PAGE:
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Re: Running out of reserved data blocks

To: Lachlan McIlroy <lachlan@xxxxxxx>, xfs-dev <xfs-dev@xxxxxxx>, xfs-oss <xfs@xxxxxxxxxxx>
Subject: Re: Running out of reserved data blocks
From: Lachlan McIlroy <lachlan@xxxxxxx>
Date: Fri, 26 Sep 2008 17:45:10 +1000
In-reply-to: <20080926070831.GM27997@disturbed>
References: <48DC73AB.4050309@xxxxxxx> <20080926070831.GM27997@disturbed>
Reply-to: lachlan@xxxxxxx
User-agent: Thunderbird 2.0.0.17 (X11/20080914)
Dave Chinner wrote:
On Fri, Sep 26, 2008 at 03:31:23PM +1000, Lachlan McIlroy wrote:
A while back I posted a patch to re-dirty pages on I/O error to handle errors 
from
xfs_trans_reserve() that was failing with ENOSPC when trying to convert delayed
allocations.  I'm now seeing xfs_trans_reserve() fail when converting unwritten
extents and in that case we silently ignore the error and leave the extent as
unwritten which effectively causes data corruption.  I can also get failures 
when
trying to unreserve disk space.

Is this problem being seen in the real world, or just in artificial
test workloads?
Customer escalations.


What the reserve pool is supposed to do is provide sufficient blocks
to allow dirty data to be flushed, xattrs to be added, etc in the
immediately period after the ENOSPC occurs so that none of the
existing operations we've committed to fail.  The reserve pool is
not meant to be an endless source of space that allows the system to
continue operating permanently at ENOSPC.
I'm well aware of what the reserve pool is there for.


If you start new operations like writing into unwritten extents once
you are already at ENOSPC, then you can consume the entire of the
reserve pool. There is nothing we can do to prevent that from
occurring, except by doing something like partially freezing the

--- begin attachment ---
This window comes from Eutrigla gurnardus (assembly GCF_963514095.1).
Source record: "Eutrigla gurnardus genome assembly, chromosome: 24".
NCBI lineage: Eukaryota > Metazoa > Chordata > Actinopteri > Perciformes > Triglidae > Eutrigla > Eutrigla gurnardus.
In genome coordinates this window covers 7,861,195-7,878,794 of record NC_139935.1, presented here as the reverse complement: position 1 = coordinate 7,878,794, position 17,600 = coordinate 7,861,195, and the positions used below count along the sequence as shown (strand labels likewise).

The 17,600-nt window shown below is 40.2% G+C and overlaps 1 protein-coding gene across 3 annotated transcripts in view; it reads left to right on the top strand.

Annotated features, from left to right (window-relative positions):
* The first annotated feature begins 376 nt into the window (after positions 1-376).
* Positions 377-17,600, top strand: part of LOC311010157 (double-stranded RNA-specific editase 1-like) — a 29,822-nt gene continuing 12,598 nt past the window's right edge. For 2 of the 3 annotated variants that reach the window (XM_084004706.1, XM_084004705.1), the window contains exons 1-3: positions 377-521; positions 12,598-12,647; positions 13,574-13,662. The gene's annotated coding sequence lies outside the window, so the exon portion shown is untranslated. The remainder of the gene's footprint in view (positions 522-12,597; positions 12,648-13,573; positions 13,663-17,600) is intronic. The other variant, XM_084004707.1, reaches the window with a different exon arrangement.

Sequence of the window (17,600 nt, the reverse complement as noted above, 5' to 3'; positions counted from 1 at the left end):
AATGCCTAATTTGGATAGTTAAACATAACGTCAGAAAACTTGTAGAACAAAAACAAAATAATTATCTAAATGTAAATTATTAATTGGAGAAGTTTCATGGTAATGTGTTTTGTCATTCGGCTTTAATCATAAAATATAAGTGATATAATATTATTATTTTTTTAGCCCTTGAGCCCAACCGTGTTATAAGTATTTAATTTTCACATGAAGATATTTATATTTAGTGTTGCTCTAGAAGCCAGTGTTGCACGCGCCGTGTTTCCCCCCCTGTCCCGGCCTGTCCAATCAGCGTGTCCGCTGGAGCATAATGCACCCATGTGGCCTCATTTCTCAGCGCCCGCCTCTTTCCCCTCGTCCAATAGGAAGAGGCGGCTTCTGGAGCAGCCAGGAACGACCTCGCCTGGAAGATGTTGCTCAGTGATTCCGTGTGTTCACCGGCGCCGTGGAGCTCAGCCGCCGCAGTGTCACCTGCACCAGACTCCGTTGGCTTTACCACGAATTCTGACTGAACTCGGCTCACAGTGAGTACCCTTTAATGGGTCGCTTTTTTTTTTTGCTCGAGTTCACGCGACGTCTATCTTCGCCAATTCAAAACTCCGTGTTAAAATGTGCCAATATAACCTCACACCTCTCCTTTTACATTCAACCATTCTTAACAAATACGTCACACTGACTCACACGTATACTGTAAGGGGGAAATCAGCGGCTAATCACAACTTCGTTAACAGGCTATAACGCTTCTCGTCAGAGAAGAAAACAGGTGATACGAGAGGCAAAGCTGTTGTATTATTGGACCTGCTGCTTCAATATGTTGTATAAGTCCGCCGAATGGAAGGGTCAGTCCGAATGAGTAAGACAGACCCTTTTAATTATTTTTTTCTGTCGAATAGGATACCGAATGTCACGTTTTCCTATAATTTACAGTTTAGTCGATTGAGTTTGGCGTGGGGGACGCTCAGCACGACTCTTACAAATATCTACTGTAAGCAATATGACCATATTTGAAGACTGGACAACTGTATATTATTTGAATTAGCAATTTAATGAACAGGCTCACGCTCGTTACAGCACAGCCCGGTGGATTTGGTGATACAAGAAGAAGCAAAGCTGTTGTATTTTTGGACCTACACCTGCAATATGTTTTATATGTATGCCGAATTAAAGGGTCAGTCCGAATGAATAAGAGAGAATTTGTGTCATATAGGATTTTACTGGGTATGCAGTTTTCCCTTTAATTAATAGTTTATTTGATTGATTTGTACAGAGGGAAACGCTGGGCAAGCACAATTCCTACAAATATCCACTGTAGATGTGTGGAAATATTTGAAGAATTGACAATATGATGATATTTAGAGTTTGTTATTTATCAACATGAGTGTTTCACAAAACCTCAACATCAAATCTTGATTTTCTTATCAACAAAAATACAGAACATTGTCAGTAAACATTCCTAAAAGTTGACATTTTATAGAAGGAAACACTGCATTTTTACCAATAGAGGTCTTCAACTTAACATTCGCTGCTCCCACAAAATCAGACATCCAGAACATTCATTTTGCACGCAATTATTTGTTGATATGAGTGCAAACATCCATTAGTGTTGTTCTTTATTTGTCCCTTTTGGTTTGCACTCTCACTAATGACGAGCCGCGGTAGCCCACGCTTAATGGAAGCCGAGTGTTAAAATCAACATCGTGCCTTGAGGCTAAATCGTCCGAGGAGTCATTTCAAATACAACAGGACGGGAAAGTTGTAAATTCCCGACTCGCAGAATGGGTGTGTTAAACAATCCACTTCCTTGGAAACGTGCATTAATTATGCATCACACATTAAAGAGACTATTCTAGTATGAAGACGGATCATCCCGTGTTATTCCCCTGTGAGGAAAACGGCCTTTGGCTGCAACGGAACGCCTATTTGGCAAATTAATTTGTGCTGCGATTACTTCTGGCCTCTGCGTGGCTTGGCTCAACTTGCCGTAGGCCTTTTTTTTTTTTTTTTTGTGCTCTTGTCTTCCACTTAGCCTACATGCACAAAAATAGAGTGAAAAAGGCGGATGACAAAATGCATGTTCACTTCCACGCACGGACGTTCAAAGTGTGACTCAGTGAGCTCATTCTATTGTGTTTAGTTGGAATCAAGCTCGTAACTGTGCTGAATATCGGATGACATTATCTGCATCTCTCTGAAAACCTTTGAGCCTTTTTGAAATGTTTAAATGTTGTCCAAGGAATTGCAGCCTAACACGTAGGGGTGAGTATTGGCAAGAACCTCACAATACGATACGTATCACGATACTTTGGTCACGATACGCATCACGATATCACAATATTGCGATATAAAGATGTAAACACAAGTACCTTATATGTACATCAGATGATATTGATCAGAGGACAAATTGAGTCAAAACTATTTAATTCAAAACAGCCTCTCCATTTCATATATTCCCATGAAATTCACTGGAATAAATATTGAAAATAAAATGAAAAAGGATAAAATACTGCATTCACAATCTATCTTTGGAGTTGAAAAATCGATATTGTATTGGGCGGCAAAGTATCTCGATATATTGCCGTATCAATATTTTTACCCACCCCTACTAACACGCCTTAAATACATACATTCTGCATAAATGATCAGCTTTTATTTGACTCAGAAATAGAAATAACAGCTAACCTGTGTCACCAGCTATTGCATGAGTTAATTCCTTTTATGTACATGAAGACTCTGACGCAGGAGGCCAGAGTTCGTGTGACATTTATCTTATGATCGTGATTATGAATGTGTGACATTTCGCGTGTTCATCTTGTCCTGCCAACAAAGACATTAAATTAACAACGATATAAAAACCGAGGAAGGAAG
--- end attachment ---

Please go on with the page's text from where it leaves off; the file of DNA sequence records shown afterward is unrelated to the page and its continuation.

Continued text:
filesystem (i.e. just the data write() level, not the transaction
level) until the ENOSPC condition goes away....
Yes we could eat into the reserve pool with btree split/newroot
allocations.  Same with delayed allocations.  That's yet another
problem where we need to account for potential btree space before
creating delayed allocations or unwritten extents.


I've tried increasing the size of the reserved data blocks pool
but that only delays the inevitable.  Increasing the size to 65536
blocks seems to avoid failures but that's getting to be a lot of
disk space.

You're worried about reserving 20c worth of disk space and 10s of
time to change the config vs hours of enginnering and test time
to come up with a different solution that may or may not be
as effective?
65536 x 16KB blocks is 1GB of disk space - people will notice that go
missing.


Reserving a bit of extra space is a cheap, cost effective solution
to the problem.
We already plan to bump the pool size to help reduce the liklihood of
this problem occuring but it's not a solution - it's a work around.
It's only a matter of time before we hit this issue again.


All of these ENOSPC errors should be transient and if we retried
the operation - or waited for the reserved pool to refill - we
could proceed with the transaction.  I was thinking about adding a
retry loop in xfs_trans_reserve() so if XFS_TRANS_RESERVE is set
and we fail to get space we just keep trying.

ENOSPC is not a transient condition unless you do something to
free up space. If the system is unattended, then ENOSPC can
persist for a long time. This is effectively silently livelocking
the system until the ENOSPC is cleared. That will have effect on
operations on other filesystems, too. e.g. pdflush gets stuck
in one of these loops...
The loop would be just like the code that waits for logspace to
become available (which we do right after allocating this space).
But you're right that we may have permanently consumed all of the
reserved space and then we cannot proceed - although I haven't
actually seen that case in testing.


Either increase the size of the reserved pool so your reserve pool
doesn't empty, or identify and prevent what-ever I/O is depleting
the reserve pool at ENOSPC....
The reserve pool is not depleting permanently - there are many threads
each in a transaction and each has 4 blocks from the reserved pool.
After the transaction completes the 4 blocks are returned to the pool.
If another thread starts a transaction while the entire pool is tied
up then that transaction will fail - if it comes back later it could
work.




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